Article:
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COMMITMENTS : I Do . . . but Not Tonight : Few brides and grooms anticipate the wedding night nowadays. In fact, many choose a good snooze over, well, you know.


Normally at that time of year, Puget Sound would reflect only slate-gray clouds, a perpetual drizzle obscuring the Seattle skyline.

But today was John and Jill's wedding day.

The sky was a perfect blue. No one could look out over the sun-dappled deck of the ferry at the champagne sea and the sparkling city beyond without reflecting on the mysterious benevolence nature accords to lovers on their special day.

The groom was charming. The bride was radiant. They held each other close around the dance floor as the band played "Can't Help Falling in Love." When the ferry docked, the wedding guests cheered as a sleek limo whisked the young couple into their future. And, as wedding guests everywhere are wont to do, they winked and nudged and told sly jokes about The Big Night ahead.

But later, in the honeymoon suite, The Big Night went like this:

"We ordered a sausage and pepperoni pizza," John says. "Then we watched 'My Blue Heaven' on cable and went to sleep."

What? No wedding-night jitters? No fumbling groom? No blushing bride? No, um, ah . . .

"Sex?" Jill says, laughing. "Are you kidding? All day I was wearing this dress that weighed more than me and John put together. I didn't get anything to eat at the reception. All I wanted was to take that dress off and eat. Sex was the last thing on my mind."

If this keeps up, wedding guests are going to have to find some new jokes. Overworked, underpaid and ever-practical, newlyweds in their 20s and early 30s are finding that, after a full day of hugging relatives, smiling at cameras and ringing up that credit card debt, consummation can wait.


Last year's "Sex in America" survey of our sexual mores concluded that married couples have more and better sex than single people. But according to one author of that study, there's plenty of anecdotal evidence to suggest that newlyweds aren't in any hurry to get started.

"The wedding night doesn't have the same initiation aspect that it had only a generation ago," says University of Chicago professor Edward Laumann.

The biggest reason for this change, of course, is the increased acceptance of premarital sex, he says. "Consequently, sex loses its importance in the whole wedding ritual."

The common progression for couples today, Laumann says, is to have sex first, then move in together, then--if all goes well--get married. This may make perfect sense to post-baby boomers, but it represents a complete reversal of the progression their mothers and fathers grew up with.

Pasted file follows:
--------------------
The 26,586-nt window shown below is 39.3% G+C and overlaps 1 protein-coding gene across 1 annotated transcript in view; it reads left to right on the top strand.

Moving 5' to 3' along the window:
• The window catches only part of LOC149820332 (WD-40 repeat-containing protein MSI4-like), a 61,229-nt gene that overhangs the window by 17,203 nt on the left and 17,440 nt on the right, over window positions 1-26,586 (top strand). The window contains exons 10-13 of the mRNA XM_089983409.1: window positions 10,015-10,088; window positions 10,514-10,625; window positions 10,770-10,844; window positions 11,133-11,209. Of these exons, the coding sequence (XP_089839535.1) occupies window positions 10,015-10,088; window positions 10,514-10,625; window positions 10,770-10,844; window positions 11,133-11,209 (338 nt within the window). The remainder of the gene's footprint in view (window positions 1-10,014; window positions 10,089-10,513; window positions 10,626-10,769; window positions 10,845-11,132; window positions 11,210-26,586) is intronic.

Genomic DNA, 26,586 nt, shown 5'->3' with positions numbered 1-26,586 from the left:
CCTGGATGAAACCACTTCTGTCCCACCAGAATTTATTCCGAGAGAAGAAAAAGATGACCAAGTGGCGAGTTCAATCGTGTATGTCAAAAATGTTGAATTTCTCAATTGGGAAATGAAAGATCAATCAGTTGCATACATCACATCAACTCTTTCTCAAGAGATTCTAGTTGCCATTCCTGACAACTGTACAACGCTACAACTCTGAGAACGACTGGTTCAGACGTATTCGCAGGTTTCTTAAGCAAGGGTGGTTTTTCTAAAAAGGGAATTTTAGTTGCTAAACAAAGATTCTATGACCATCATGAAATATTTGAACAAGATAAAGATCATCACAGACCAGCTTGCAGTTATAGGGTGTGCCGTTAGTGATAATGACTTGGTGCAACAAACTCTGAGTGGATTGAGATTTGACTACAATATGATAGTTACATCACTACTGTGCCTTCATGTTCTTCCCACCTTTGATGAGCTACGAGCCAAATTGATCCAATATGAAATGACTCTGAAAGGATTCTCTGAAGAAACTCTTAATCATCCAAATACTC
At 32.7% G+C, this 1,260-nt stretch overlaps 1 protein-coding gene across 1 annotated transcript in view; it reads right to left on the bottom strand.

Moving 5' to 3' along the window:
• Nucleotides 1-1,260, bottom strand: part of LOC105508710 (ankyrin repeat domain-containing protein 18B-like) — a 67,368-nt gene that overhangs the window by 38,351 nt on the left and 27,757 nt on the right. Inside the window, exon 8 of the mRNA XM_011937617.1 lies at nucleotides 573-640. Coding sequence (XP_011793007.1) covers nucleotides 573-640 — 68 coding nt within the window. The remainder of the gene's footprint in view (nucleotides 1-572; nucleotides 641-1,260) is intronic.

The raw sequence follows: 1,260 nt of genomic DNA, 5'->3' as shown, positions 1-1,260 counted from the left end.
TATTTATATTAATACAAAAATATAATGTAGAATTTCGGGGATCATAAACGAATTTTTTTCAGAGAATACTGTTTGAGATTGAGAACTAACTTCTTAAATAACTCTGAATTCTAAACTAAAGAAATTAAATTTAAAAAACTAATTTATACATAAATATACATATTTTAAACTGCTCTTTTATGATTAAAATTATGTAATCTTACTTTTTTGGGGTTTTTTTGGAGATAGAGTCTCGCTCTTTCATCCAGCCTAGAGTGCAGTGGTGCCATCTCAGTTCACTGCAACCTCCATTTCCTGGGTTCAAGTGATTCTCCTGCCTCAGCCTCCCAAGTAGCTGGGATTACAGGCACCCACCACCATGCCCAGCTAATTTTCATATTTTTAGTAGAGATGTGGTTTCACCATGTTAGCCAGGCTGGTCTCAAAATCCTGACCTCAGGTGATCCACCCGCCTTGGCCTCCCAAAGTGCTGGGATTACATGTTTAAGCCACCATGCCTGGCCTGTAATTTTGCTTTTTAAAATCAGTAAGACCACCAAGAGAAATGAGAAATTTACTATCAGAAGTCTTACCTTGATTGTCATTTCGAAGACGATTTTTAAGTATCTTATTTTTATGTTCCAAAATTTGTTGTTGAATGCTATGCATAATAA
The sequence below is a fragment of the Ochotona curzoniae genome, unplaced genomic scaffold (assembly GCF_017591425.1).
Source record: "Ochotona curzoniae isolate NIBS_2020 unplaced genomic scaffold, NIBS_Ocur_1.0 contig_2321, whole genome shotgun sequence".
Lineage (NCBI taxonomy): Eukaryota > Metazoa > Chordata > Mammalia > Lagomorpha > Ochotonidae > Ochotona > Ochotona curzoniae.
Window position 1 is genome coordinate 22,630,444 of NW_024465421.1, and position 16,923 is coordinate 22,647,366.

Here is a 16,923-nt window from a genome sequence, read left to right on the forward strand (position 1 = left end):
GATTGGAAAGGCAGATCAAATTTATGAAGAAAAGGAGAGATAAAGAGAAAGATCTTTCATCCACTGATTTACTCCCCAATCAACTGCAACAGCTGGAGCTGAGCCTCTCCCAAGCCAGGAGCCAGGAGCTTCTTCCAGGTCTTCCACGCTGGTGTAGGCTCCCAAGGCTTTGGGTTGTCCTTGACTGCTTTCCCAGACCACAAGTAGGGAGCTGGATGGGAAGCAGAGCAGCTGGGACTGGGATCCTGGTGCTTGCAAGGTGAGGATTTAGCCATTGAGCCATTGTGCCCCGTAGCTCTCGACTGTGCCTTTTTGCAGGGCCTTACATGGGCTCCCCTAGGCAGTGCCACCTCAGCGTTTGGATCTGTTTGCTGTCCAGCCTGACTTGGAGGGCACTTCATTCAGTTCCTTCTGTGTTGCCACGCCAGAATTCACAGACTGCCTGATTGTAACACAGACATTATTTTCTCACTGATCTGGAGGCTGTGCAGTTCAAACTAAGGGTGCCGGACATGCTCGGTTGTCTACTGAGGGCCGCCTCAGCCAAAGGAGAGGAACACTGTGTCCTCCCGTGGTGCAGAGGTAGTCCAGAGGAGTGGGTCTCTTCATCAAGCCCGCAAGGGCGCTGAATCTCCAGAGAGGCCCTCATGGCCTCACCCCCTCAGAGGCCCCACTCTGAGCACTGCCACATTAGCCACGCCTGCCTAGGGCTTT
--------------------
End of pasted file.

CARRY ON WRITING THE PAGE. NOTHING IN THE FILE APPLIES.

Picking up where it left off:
Generation X is also waiting longer to tie the knot. The average ages for brides and grooms are 24.5 and 26.5 respectively, up three or four years each since the end of World War II, Laumann says.

"Before the war, people finished high school, got a job and got married," he says. "Now they are waiting until after college or longer."

So, what we have here are a bunch of older, more sexually experienced honeymooners, ones who had already established a comfortable domestic routine long before the invitations went out.

No wonder when it comes to wedding nights, they'd rather watch "The Newlywed Game" than play it.


Wedding-night whoopee, agrees Santa Monica psychologist Joshua Golden, has become a hit-or-miss proposition.

"Mostly miss," he says.

Golden, who teaches psychology at UCLA, says older newlyweds are more likely to make love on their wedding night than their younger, presumably friskier, counterparts.

"Regardless of what age people get married at, people tend to hold on to the values of the time they grew up in," Golden says. "People are having sex earlier and getting married later. The sense with which virginity was prized when I was a youngster is not that important anymore."

You don't have to look too hard to find people bothered by this separation of sex and marriage.

Sexual intercourse has a particular meaning (the joining of two bodies into one), which cannot be divorced from the ritual of marriage (the joining of two spirits into one), says the Rev. George Coiro, director of public affairs for the Los Angeles Diocese of the Catholic Church.

"A new reality comes into existence by virtue of the marriage ceremony," he says. "The difference is the commitment."

Millie Bratten, editor of Bride's magazine, says the idea of consummating a marriage on the wedding night is a European custom dating from the Middle Ages, when the groom and best man would abduct the bride from her family. They would then hide in seclusion for one full cycle of the moon, drinking a honeyed wine called mead (hence honeymoon ). By the time the bride's family gave up the search and the happy couple returned to the groom's village, the bride was often pregnant.

"Obviously," Bratten says, "times have changed."


Since couples are waiting until they are older to get married, a growing number are planning their own nuptials. And nothing is less likely to stoke the libido than arguing with florists, buying and returning various gowns, shuttling relatives from the airport and posing for endless photographs.

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